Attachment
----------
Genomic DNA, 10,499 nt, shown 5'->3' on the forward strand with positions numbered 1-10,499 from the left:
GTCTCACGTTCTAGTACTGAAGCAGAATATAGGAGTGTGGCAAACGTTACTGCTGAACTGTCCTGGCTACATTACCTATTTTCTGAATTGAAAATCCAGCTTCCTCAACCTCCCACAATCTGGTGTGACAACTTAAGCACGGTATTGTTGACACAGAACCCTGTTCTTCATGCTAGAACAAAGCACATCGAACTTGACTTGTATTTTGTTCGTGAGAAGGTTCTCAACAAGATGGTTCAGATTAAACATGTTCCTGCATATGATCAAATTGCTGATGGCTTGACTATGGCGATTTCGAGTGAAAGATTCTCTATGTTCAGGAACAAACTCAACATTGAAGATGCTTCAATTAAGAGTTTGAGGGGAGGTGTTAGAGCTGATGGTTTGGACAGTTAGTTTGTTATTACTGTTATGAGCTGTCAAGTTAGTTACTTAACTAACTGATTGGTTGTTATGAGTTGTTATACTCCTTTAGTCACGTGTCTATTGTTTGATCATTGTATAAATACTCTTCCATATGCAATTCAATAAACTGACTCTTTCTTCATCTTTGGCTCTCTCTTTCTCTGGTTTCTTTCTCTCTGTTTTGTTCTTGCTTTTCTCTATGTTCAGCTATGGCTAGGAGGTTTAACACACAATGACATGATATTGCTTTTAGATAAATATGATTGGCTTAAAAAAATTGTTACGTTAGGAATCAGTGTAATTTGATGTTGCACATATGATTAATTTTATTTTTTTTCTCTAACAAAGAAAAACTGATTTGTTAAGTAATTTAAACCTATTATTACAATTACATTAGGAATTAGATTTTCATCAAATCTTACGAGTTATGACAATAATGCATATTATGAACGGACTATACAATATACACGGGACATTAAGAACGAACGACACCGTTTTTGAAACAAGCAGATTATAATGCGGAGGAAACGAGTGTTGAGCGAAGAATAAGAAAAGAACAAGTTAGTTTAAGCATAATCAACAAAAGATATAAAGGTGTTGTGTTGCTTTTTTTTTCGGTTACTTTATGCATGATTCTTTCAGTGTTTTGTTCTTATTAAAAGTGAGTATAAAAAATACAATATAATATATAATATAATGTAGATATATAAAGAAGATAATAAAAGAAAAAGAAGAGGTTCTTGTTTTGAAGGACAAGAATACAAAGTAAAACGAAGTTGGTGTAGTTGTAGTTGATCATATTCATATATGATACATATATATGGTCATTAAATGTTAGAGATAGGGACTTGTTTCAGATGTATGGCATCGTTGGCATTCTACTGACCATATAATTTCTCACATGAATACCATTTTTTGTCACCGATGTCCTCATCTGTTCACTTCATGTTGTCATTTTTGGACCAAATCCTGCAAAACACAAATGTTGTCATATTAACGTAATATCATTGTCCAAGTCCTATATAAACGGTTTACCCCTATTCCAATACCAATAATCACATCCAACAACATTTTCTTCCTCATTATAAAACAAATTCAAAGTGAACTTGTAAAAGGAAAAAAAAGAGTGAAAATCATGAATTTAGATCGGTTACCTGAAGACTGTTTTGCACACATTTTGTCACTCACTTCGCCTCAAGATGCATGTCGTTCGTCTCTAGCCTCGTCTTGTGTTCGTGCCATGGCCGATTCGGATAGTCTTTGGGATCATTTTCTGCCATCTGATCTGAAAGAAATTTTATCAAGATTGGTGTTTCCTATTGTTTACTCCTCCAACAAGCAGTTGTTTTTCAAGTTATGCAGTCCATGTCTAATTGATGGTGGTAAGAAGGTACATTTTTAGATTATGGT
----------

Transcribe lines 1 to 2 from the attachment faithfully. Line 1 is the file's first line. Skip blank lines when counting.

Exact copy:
Genomic DNA, 10,499 nt, shown 5'->3' on the forward strand with positions numbered 1-10,499 from the left:
GTCTCACGTTCTAGTACTGAAGCAGAATATAGGAGTGTGGCAAACGTTACTGCTGAACTGTCCTGGCTACATTACCTATTTTCTGAATTGAAAATCCAGCTTCCTCAACCTCCCACAATCTGGTGTGACAACTTAAGCACGGTATTGTTGACACAGAACCCTGTTCTTCATGCTAGAACAAAGCACATCGAACTTGACTTGTATTTTGTTCGTGAGAAGGTTCTCAACAAGATGGTTCAGATTAAACATGTTCCTGCATATGATCAAATTGCTGATGGCTTGACTATGGCGATTTCGAGTGAAAGATTCTCTATGTTCAGGAACAAACTCAACATTGAAGATGCTTCAATTAAGAGTTTGAGGGGAGGTGTTAGAGCTGATGGTTTGGACAGTTAGTTTGTTATTACTGTTATGAGCTGTCAAGTTAGTTACTTAACTAACTGATTGGTTGTTATGAGTTGTTATACTCCTTTAGTCACGTGTCTATTGTTTGATCATTGTATAAATACTCTTCCATATGCAATTCAATAAACTGACTCTTTCTTCATCTTTGGCTCTCTCTTTCTCTGGTTTCTTTCTCTCTGTTTTGTTCTTGCTTTTCTCTATGTTCAGCTATGGCTAGGAGGTTTAACACACAATGACATGATATTGCTTTTAGATAAATATGATTGGCTTAAAAAAATTGTTACGTTAGGAATCAGTGTAATTTGATGTTGCACATATGATTAATTTTATTTTTTTTCTCTAACAAAGAAAAACTGATTTGTTAAGTAATTTAAACCTATTATTACAATTACATTAGGAATTAGATTTTCATCAAATCTTACGAGTTATGACAATAATGCATATTATGAACGGACTATACAATATACACGGGACATTAAGAACGAACGACACCGTTTTTGAAACAAGCAGATTATAATGCGGAGGAAACGAGTGTTGAGCGAAGAATAAGAAAAGAACAAGTTAGTTTAAGCATAATCAACAAAAGATATAAAGGTGTTGTGTTGCTTTTTTTTTCGGTTACTTTATGCATGATTCTTTCAGTGTTTTGTTCTTATTAAAAGTGAGTATAAAAAATACAATATAATATATAATATAATGTAGATATATAAAGAAGATAATAAAAGAAAAAGAAGAGGTTCTTGTTTTGAAGGACAAGAATACAAAGTAAAACGAAGTTGGTGTAGTTGTAGTTGATCATATTCATATATGATACATATATATGGTCATTAAATGTTAGAGATAGGGACTTGTTTCAGATGTATGGCATCGTTGGCATTCTACTGACCATATAATTTCTCACATGAATACCATTTTTTGTCACCGATGTCCTCATCTGTTCACTTCATGTTGTCATTTTTGGACCAAATCCTGCAAAACACAAATGTTGTCATATTAACGTAATATCATTGTCCAAGTCCTATATAAACGGTTTACCCCTATTCCAATACCAATAATCACATCCAACAACATTTTCTTCCTCATTATAAAACAAATTCAAAGTGAACTTGTAAAAGGAAAAAAAAGAGTGAAAATCATGAATTTAGATCGGTTACCTGAAGACTGTTTTGCACACATTTTGTCACTCACTTCGCCTCAAGATGCATGTCGTTCGTCTCTAGCCTCGTCTTGTGTTCGTGCCATGGCCGATTCGGATAGTCTTTGGGATCATTTTCTGCCATCTGATCTGAAAGAAATTTTATCAAGATTGGTGTTTCCTATTGTTTACTCCTCCAACAAGCAGTTGTTTTTCAAGTTATGCAGTCCATGTCTAATTGATGGTGGTAAGAAGGTACATTTTTAGATTATGGT